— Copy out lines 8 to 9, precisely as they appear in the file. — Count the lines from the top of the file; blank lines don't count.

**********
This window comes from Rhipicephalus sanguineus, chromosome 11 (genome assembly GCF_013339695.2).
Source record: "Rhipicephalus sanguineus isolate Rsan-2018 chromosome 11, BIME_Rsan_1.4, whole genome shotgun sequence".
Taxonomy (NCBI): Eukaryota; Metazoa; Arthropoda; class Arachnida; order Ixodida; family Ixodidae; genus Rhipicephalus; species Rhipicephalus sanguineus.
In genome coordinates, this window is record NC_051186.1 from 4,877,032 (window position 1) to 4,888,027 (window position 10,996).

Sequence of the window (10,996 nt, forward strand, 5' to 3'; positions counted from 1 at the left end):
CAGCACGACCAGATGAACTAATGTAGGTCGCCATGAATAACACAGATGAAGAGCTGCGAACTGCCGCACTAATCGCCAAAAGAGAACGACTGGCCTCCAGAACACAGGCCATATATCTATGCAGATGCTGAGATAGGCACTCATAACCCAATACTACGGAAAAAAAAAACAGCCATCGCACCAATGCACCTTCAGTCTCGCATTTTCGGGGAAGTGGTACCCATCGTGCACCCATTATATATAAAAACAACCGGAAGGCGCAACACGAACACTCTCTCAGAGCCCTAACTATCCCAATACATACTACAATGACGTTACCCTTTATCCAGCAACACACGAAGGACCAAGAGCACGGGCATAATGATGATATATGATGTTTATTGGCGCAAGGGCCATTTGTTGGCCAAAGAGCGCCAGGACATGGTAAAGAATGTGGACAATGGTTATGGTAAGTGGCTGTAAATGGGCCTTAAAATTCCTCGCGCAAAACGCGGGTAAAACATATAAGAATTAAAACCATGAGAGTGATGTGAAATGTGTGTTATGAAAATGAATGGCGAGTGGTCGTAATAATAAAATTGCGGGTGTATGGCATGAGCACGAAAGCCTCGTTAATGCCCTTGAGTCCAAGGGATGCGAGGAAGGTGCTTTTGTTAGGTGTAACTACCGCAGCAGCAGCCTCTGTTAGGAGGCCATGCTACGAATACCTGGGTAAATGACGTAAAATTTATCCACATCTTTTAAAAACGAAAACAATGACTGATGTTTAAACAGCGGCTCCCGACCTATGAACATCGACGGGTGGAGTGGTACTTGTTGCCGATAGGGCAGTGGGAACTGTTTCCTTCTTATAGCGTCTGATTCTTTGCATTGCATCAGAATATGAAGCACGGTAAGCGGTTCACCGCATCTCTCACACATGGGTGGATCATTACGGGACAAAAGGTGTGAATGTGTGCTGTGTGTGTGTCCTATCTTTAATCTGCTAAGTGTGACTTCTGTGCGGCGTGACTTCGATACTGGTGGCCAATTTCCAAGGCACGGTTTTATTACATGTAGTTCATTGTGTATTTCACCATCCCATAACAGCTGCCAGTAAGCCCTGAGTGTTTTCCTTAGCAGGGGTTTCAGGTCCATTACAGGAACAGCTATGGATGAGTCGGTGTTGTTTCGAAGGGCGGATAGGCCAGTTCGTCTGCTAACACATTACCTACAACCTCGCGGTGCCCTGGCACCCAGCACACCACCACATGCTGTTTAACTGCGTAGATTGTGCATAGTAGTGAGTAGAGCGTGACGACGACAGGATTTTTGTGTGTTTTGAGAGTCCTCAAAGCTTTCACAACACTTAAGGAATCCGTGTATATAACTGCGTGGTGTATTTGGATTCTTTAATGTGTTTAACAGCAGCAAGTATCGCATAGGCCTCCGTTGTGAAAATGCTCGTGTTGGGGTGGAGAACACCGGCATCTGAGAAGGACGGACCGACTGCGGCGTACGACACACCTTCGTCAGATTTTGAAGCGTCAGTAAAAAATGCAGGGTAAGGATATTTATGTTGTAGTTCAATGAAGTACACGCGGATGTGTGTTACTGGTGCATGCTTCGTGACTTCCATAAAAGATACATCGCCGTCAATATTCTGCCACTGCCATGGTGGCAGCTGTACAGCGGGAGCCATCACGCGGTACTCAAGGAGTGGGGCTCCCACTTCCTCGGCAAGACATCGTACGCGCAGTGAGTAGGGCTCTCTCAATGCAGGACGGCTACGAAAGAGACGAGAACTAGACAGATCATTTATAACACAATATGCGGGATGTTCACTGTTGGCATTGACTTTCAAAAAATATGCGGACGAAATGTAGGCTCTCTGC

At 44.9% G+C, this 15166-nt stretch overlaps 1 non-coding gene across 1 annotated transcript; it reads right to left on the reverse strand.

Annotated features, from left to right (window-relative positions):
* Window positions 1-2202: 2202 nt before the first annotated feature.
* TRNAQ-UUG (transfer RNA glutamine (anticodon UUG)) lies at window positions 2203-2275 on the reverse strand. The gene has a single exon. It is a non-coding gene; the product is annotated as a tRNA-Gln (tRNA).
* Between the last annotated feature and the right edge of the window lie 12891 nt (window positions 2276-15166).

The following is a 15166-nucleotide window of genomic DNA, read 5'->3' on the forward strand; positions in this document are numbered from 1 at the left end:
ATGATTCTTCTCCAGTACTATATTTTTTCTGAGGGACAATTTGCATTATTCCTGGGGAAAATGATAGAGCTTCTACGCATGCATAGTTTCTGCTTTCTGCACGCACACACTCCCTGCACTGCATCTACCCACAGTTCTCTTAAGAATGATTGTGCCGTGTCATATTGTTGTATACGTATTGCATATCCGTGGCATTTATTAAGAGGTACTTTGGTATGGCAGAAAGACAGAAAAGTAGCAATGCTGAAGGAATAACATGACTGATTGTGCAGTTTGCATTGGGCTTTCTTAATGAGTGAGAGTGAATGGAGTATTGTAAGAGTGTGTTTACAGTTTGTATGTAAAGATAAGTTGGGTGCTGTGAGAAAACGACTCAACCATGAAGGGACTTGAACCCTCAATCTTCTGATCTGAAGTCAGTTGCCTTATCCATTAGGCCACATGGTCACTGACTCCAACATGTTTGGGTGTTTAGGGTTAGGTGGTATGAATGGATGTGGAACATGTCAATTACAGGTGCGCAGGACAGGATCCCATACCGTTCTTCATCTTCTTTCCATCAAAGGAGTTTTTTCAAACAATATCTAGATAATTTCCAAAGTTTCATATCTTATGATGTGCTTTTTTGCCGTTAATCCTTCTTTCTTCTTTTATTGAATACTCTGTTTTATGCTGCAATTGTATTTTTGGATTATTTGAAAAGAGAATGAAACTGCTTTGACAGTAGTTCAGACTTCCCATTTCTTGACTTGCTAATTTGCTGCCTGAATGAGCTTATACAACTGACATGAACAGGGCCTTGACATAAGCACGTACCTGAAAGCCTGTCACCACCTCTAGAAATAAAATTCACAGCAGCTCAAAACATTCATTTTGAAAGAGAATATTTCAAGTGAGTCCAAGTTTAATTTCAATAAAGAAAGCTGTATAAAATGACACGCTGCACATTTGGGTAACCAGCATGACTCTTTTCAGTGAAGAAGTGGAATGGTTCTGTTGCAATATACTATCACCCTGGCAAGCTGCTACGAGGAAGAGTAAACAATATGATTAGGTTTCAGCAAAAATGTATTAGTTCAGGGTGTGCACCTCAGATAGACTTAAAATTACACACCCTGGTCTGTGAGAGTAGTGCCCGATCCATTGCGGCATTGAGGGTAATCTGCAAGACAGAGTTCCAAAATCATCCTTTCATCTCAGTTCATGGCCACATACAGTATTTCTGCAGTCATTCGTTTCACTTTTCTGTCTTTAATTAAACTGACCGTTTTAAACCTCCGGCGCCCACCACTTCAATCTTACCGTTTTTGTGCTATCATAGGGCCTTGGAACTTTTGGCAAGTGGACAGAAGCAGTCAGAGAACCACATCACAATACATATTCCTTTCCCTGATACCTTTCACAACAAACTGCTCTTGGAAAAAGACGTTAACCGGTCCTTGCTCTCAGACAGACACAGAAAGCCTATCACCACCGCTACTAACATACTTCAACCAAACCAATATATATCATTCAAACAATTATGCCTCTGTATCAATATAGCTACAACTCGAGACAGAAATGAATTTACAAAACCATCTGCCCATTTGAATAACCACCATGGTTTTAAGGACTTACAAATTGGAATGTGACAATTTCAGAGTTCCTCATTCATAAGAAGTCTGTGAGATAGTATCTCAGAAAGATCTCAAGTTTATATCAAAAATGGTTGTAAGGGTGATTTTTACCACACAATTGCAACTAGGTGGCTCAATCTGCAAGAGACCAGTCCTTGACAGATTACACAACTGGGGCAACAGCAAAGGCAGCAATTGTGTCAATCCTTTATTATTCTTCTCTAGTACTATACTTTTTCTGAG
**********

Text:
Annotated features, from left to right (window-relative positions):
* Window positions 1-2202: 2202 nt before the first annotated feature.